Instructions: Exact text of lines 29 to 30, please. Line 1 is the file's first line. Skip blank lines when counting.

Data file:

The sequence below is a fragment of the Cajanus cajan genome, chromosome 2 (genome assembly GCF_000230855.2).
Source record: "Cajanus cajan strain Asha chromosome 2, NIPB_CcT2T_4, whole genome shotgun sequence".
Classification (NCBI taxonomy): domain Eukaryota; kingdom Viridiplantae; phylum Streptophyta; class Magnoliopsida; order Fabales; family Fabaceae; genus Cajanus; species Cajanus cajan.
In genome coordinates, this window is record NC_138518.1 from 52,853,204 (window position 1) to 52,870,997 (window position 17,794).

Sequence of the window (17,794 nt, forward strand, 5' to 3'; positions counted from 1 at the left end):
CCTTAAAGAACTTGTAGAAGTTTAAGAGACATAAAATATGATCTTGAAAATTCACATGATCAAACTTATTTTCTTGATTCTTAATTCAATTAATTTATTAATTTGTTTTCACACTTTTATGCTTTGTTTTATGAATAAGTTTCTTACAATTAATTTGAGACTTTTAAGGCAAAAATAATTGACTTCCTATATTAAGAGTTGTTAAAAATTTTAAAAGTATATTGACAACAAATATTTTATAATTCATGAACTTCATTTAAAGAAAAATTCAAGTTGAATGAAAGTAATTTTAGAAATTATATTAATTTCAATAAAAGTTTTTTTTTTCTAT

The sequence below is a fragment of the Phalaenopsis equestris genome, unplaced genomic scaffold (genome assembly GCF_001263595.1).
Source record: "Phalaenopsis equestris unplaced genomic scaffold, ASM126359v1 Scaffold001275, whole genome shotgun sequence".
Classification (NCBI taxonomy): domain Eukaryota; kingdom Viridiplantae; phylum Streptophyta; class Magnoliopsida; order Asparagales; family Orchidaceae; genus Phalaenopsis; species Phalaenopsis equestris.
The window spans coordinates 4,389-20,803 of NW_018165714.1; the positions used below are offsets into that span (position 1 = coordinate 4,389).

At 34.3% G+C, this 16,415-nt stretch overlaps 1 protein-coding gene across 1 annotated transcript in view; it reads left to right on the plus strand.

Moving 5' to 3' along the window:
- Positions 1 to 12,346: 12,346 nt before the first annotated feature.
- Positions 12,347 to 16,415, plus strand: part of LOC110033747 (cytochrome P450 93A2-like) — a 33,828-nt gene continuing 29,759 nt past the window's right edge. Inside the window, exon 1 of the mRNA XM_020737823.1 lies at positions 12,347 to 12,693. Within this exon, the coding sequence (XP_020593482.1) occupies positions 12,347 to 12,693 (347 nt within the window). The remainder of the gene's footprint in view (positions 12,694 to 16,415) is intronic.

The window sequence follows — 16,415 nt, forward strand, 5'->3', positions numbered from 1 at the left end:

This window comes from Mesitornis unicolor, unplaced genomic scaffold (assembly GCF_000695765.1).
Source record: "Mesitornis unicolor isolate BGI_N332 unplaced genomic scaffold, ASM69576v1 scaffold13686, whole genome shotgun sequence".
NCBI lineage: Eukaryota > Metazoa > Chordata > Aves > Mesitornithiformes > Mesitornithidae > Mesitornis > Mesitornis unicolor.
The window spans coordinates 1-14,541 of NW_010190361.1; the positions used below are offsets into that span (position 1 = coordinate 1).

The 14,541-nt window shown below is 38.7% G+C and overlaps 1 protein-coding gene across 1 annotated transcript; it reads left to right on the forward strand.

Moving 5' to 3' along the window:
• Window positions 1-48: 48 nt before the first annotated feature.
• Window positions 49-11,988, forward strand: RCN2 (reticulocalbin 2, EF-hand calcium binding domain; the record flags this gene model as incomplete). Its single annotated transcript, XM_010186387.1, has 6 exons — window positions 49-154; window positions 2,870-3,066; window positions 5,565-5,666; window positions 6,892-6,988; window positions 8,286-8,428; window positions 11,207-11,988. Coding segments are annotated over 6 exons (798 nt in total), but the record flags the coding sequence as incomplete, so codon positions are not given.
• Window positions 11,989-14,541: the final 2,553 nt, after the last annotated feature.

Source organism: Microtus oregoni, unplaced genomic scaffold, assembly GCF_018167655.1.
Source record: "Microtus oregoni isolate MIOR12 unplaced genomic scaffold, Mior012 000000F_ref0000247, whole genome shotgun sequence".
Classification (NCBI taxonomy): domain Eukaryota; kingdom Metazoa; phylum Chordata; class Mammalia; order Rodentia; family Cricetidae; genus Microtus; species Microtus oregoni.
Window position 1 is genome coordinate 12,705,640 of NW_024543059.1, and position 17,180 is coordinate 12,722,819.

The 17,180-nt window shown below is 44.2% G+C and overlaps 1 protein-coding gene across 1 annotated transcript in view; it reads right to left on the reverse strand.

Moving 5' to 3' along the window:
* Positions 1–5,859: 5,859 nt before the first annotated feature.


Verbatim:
The 17,180-nt window shown below is 44.2% G+C and overlaps 1 protein-coding gene across 1 annotated transcript in view; it reads right to left on the reverse strand.

Moving 5' to 3' along the window: